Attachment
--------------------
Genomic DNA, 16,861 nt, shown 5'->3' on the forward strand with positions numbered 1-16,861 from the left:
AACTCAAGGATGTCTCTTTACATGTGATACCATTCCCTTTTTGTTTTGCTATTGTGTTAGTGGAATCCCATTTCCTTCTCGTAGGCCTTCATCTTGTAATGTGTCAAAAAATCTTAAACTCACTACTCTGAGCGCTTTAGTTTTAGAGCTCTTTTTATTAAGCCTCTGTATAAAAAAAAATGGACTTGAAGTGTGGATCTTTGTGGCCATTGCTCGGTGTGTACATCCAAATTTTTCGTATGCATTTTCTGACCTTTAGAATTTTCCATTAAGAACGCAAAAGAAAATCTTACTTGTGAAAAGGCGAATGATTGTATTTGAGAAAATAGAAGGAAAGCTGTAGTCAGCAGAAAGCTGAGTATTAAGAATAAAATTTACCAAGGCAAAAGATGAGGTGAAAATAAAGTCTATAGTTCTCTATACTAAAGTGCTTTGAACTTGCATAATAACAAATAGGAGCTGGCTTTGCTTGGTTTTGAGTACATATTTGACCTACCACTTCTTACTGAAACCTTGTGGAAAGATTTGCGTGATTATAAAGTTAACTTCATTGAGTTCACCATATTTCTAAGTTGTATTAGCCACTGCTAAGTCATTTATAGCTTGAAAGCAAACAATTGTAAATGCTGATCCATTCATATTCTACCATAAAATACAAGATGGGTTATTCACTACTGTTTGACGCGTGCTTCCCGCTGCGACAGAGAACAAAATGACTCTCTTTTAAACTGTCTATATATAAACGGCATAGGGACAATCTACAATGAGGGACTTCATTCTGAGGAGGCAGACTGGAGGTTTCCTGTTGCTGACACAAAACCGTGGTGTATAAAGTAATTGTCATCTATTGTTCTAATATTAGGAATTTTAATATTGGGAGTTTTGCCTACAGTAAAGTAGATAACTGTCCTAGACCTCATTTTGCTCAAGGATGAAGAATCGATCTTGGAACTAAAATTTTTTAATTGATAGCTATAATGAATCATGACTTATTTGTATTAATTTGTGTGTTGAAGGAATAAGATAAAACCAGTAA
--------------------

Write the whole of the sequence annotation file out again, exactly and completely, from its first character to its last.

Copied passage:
Genomic DNA, 16,861 nt, shown 5'->3' on the forward strand with positions numbered 1-16,861 from the left:
AACTCAAGGATGTCTCTTTACATGTGATACCATTCCCTTTTTGTTTTGCTATTGTGTTAGTGGAATCCCATTTCCTTCTCGTAGGCCTTCATCTTGTAATGTGTCAAAAAATCTTAAACTCACTACTCTGAGCGCTTTAGTTTTAGAGCTCTTTTTATTAAGCCTCTGTATAAAAAAAAATGGACTTGAAGTGTGGATCTTTGTGGCCATTGCTCGGTGTGTACATCCAAATTTTTCGTATGCATTTTCTGACCTTTAGAATTTTCCATTAAGAACGCAAAAGAAAATCTTACTTGTGAAAAGGCGAATGATTGTATTTGAGAAAATAGAAGGAAAGCTGTAGTCAGCAGAAAGCTGAGTATTAAGAATAAAATTTACCAAGGCAAAAGATGAGGTGAAAATAAAGTCTATAGTTCTCTATACTAAAGTGCTTTGAACTTGCATAATAACAAATAGGAGCTGGCTTTGCTTGGTTTTGAGTACATATTTGACCTACCACTTCTTACTGAAACCTTGTGGAAAGATTTGCGTGATTATAAAGTTAACTTCATTGAGTTCACCATATTTCTAAGTTGTATTAGCCACTGCTAAGTCATTTATAGCTTGAAAGCAAACAATTGTAAATGCTGATCCATTCATATTCTACCATAAAATACAAGATGGGTTATTCACTACTGTTTGACGCGTGCTTCCCGCTGCGACAGAGAACAAAATGACTCTCTTTTAAACTGTCTATATATAAACGGCATAGGGACAATCTACAATGAGGGACTTCATTCTGAGGAGGCAGACTGGAGGTTTCCTGTTGCTGACACAAAACCGTGGTGTATAAAGTAATTGTCATCTATTGTTCTAATATTAGGAATTTTAATATTGGGAGTTTTGCCTACAGTAAAGTAGATAACTGTCCTAGACCTCATTTTGCTCAAGGATGAAGAATCGATCTTGGAACTAAAATTTTTTAATTGATAGCTATAATGAATCATGACTTATTTGTATTAATTTGTGTGTTGAAGGAATAAGATAAAACCAGTAA